Rahim Miah v. Secretary of State for the Home Department

Rahim Miah v Secretary of State for the Home Department

Court of Appeal (Civil Division)

[1990] 2 All ER 523, [1990] 1 WLR 806, [1989] Imm AR 559

Hearing Date: 12 July 1989

12 July 1989

Index Terms:

Illegal entrant -- minor admitted with 'parents' before 1 January 1973 -- false representation as to parentage -- false statements repeated in passports subsequently issued to him as an adult and on which he had secured re-entry to the United Kingdom -- whether Secretary of State entitled to treat appellant as illegal entrant -- whether it had been shown that appellant aware, at the time, of the initial deception -- whether subsequent deception on later re-entry would have justified refusal of leave to enter. Commonwealth Immigrants Act 1962 s 4(3): Immigration Act 1971 ss 3(4), 26(1)(c), 33(1), 33(2), 33(2A), 34(2): HC 169 paras 56, 76.

Judicial review -- illegal entrant -- whether the Court grounds for a decision may be relied on which did not form part of the grounds on which the original decision to treat appellant as an illegal entrant was based -- approach by the Court in such cases distinguished from general approach on Wednesbury principles

Held:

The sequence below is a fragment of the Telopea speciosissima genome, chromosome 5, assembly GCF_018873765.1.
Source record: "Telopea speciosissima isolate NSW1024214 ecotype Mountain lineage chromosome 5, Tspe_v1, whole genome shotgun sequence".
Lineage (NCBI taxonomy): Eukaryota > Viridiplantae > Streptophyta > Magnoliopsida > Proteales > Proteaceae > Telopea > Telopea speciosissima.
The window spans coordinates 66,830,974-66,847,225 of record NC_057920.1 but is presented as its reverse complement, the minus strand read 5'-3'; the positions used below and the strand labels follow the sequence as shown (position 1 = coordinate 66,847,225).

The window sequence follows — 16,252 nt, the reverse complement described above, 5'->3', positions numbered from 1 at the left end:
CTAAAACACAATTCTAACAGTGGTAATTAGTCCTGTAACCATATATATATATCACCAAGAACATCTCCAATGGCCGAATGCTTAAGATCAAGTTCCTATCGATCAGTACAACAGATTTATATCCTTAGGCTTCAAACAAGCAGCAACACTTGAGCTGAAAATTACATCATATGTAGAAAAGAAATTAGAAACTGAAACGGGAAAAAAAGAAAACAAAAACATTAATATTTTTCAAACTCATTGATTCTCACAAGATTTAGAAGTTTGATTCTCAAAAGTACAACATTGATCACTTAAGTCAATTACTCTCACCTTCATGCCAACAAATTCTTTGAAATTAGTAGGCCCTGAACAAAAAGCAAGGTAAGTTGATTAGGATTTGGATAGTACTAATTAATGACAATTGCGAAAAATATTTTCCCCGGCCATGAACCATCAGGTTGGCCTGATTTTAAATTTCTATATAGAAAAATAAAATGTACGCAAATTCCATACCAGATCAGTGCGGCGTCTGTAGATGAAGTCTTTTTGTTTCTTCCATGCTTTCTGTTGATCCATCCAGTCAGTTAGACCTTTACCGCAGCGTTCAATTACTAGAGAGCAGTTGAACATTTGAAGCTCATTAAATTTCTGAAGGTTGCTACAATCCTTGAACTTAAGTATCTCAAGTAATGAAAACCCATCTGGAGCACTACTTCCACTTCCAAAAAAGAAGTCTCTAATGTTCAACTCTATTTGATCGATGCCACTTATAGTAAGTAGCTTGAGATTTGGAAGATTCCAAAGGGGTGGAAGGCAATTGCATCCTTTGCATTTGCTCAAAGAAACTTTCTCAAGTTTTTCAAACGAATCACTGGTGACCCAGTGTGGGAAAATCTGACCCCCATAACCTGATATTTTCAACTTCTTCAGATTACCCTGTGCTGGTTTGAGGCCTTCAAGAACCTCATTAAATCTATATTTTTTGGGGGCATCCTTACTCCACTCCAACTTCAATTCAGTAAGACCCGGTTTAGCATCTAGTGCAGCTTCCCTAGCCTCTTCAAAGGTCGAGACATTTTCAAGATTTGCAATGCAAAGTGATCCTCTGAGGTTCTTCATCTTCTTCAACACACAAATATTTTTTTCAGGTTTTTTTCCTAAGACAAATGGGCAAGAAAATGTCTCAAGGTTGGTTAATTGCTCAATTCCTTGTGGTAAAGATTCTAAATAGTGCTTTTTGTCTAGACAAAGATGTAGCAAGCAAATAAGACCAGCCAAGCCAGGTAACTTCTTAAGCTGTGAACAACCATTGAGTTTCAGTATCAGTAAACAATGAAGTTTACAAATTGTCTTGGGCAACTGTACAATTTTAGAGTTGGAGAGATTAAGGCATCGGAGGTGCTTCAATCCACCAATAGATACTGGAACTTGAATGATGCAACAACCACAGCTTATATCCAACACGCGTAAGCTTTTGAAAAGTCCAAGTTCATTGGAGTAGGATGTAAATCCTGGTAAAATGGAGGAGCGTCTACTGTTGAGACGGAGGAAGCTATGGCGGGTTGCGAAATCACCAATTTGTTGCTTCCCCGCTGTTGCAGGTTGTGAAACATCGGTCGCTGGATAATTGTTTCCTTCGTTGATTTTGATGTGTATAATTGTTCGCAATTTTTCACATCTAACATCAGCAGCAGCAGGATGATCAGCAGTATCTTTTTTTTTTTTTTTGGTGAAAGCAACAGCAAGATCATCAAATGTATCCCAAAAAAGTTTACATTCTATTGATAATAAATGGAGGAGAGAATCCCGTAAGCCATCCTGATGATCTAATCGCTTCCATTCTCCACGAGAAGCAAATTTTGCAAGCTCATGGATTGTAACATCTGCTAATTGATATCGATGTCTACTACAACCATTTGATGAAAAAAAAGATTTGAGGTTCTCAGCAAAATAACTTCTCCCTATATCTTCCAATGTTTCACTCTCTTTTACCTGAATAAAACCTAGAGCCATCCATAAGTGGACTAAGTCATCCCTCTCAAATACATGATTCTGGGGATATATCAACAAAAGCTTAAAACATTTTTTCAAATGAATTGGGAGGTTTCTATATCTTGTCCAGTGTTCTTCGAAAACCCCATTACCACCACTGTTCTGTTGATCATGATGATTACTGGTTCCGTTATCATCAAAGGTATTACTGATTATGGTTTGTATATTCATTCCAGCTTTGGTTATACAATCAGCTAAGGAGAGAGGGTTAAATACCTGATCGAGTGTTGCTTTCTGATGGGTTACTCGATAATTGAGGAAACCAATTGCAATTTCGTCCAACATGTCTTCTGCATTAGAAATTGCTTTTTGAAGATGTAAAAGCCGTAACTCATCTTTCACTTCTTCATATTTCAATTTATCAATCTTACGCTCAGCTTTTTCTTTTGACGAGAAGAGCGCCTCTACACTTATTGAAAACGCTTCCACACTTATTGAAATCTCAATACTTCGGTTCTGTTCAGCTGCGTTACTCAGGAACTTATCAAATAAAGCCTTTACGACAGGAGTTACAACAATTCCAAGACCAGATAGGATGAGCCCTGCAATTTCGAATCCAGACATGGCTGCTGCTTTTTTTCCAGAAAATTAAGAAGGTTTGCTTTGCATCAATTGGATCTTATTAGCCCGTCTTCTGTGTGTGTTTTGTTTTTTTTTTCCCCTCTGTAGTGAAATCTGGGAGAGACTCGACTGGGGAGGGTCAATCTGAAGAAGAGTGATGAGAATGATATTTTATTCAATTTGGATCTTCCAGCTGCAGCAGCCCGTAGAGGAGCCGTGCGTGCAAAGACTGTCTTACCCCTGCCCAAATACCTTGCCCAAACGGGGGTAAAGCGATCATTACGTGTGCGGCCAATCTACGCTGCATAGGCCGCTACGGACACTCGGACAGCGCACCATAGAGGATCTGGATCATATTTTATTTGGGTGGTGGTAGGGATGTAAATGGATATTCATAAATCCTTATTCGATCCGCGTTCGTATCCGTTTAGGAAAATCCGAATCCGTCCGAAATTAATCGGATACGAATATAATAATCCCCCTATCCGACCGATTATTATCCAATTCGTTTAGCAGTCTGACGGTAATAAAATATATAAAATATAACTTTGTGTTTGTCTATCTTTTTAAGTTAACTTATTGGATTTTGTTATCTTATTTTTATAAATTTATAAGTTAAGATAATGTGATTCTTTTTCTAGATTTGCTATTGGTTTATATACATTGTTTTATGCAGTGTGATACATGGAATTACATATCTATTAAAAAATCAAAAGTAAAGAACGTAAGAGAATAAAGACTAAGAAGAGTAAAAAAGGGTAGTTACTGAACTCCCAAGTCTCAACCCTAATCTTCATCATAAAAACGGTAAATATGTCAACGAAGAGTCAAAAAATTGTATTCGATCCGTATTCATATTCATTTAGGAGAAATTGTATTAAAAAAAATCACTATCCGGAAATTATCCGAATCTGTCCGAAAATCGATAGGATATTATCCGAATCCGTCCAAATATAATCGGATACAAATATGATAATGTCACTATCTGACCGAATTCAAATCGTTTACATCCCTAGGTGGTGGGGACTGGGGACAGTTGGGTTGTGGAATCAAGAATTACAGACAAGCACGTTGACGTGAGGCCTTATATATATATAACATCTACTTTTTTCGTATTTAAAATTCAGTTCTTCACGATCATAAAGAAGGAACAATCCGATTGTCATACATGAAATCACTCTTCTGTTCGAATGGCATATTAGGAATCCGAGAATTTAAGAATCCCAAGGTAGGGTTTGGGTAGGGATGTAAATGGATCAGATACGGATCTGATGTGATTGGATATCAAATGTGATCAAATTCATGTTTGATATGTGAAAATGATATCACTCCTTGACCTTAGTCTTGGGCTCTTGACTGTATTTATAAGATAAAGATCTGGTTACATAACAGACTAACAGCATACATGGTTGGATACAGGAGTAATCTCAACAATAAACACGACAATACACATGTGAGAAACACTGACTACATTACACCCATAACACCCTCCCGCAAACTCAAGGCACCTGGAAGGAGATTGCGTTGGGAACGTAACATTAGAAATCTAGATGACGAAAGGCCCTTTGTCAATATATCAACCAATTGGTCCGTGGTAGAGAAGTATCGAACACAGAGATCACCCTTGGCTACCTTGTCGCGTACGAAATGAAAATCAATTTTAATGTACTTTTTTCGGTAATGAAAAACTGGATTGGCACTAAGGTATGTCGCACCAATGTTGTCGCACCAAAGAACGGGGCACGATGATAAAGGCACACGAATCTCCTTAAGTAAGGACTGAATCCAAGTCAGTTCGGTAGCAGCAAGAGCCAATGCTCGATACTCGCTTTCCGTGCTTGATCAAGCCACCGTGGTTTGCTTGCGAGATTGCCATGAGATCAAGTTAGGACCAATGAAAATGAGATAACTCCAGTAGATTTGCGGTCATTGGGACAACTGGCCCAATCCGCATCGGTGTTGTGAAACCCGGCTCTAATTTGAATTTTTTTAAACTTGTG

Appeal from Macpherson J. The appellant was a citizen of Bangladesh who entered the United Kingdom in 1970 with his "parents", when aged thirteen. That same parentage was recorded in passports later issued to him as an adult and on which he travelled when subsequently granted leave to re-enter the United Kingdom. In 1985 the Secretary of State discovered that the appellant was not the son of those previously asserted to be his parents. The Secretary of State accordingly treated the appellant as an illegal entrant. An application for judicial review was dismissed. On appeal, the Court, approaching the case on the basis of Khawaja, considered the effect of the original deception to secure entry clearance and the subsequent deceptions by production of a passport giving false parentage. It was argued inter alia that the immigration officers who took the original decision that the appellant be treated as an illegal entrant, had not based their decision on the consequence of the later deception and that could not therefore be pleaded before the Court. Held 1. Applying the principles laid down in Khawaja the Court was satisfied that the Secretary of State had discharged the burden of proof of showing that the appellant knew, on his first admission to the United Kingdom that deception was being practised, albeit he was a minor. He was not therefore lawfully settled in the United Kingdom before 1 January 1973. 2. Even if he had been aware of that deception at the time, he was aware subsequently of the false representations in his passport, which representations would have justified refusal of leave to enter under paragraph 76 of HC 169, even if paragraph 56 of the rules had been satisfied. That subsequent deception accordingly also justified the Secretary of State's decision. 3. In that regard, it was not relevant that in the original decision to treat the appellant as an illegal entrant, no reliance had been placed on paragraph 76. In cases of illegal entrants the Court was concerned with finding the facts and then applying the law to them: it followed that it could entertain new grounds not previously pleaded. Such cases were not approached on Wednesbury principles. 4. The Court alluded to the case of Khan in which an appellant had been unaware of the deception practised on her behalf, but found it unnecessary to decide in this case, whether Khan was a binding precedent.